/ Modified jan 24, 2024 5:59 p.m.

Grijalva and teachers gather in opposition to Republican’s potential education cuts

House Republicans have proposed a budget that would cut federal education spending by 28%.

Grijalva 1 Congressman Raúl Grijalva hosts a roundtable with Tucson educators alongside Tucson Unified School District leadership Natalie Luna Rose (left), Board President, and Kamren Taravati (right), TUSD's Director of Magnet Programs.
Hannah Cree

Congressman Raúl Grijalva hosted a roundtable discussion with Tucson educators on Wednesday in response to possible education cuts in Congress.

The Labor, Health and Human Services, and Education Appropriations bill put forward by the Republican majority proposes cutting education spending by 28%, or $64 billion.

“This is possibly one of the biggest threats to public schools, in my history, that I have seen,” Grijalva said.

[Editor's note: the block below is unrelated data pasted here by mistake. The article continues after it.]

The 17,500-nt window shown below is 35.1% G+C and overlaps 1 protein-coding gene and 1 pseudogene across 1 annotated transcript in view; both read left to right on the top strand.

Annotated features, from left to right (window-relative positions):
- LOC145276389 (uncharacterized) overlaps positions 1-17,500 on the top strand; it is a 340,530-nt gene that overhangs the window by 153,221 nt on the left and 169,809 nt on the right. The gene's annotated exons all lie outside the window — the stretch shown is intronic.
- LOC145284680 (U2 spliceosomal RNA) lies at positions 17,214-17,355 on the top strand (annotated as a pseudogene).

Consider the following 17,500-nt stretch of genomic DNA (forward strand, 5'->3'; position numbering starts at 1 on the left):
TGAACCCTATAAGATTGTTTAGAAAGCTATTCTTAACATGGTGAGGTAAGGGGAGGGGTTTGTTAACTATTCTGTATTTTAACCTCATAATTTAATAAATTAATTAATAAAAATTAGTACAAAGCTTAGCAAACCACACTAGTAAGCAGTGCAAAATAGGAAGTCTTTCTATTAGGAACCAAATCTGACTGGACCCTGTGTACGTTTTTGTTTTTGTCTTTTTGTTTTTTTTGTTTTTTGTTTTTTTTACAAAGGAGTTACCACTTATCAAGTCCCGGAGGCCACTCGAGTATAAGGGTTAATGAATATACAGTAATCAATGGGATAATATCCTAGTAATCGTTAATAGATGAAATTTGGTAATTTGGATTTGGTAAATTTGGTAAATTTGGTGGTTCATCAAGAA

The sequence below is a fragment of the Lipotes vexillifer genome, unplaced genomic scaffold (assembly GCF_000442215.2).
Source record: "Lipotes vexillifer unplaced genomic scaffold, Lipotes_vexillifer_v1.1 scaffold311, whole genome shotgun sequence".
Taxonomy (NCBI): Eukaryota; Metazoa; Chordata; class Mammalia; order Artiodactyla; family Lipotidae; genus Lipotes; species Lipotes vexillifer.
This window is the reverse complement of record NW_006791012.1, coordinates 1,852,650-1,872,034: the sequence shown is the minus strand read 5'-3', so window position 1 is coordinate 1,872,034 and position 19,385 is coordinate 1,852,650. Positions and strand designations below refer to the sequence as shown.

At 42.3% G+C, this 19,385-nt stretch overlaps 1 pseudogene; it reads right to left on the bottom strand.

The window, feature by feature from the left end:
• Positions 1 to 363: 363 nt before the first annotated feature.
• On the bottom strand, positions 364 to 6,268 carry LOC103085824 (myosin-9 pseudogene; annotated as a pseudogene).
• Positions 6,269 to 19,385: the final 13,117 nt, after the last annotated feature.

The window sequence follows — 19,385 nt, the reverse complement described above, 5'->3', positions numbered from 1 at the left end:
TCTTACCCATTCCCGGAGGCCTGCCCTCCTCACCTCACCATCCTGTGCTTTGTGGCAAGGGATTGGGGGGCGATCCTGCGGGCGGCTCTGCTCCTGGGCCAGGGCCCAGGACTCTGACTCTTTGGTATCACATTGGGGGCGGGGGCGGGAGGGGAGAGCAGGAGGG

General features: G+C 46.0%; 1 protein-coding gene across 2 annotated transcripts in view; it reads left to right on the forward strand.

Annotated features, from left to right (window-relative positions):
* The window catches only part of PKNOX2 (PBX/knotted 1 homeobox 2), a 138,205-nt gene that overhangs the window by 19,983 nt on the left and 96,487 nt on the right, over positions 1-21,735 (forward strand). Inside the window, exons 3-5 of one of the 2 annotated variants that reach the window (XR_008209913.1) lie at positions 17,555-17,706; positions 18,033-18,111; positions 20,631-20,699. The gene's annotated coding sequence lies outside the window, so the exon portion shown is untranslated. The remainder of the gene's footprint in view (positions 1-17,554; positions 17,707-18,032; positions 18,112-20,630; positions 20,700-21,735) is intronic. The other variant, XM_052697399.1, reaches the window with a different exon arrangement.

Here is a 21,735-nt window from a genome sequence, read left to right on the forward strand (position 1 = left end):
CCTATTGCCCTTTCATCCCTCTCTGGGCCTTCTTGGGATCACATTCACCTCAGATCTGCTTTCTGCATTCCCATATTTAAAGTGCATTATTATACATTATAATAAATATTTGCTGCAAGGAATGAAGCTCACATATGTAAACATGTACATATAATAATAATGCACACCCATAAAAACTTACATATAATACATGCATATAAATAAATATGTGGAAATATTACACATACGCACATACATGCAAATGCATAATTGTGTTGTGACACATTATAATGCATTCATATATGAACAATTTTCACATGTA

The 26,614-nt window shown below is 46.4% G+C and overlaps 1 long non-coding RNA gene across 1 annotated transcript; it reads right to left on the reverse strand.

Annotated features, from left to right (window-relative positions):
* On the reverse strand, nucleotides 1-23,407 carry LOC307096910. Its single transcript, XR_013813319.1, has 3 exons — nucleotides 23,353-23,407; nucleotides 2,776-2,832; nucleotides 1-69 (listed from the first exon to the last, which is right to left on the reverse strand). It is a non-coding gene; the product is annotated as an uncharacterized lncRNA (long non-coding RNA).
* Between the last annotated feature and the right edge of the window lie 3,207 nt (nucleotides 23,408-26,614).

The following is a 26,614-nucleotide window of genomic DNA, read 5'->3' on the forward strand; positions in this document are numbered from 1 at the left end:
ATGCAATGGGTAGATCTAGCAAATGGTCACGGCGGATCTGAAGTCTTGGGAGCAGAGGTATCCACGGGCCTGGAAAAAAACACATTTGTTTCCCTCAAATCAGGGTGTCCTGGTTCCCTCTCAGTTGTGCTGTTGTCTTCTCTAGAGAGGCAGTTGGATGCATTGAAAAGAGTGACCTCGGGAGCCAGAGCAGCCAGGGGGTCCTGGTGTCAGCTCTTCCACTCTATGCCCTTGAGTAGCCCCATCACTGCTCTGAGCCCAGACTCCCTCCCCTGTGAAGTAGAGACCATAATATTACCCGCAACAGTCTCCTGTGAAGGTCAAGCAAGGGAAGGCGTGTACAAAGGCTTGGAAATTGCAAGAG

That includes an 80% cut to Title I funding and a complete elimination of Title III. Although most education funding comes from states, Title I provides extra federal money to schools where a high percentage of students come from low-income families. Title III supplements dual-language learning.

Victoria Barajas, Principal of Van Buskirk Elementary in TUSD, called Title I money a “vital lifeline” because it helps fill staffing gaps where her district falls short.

“My counselor is only part-time, funded through the district. I need a full-time counselor. So I fund her part-time through Title 1,” Barajas said.

Grijalva said Arizona could lose 2,400 teachers if this budget was to pass as is.

As schools continue to grapple with learning loss and behavioral issues brought on by the COVID-19 pandemic, teachers like Karen Seabolt of Gridley Middle School told Grijalva that more, not less, investment is needed.

“It breaks my heart to see young teachers come in and the next school year we gather back at school and they’re gone. We see it all the time. It is a difficult place to work,” she said.

Seabolt said teachers leave when they don’t feel supported, but that federal funding can help pay for teacher development programs, aides, and substitutes that improve teacher retention.

“With training, teachers can figure it out, and they can become experts,” she said.

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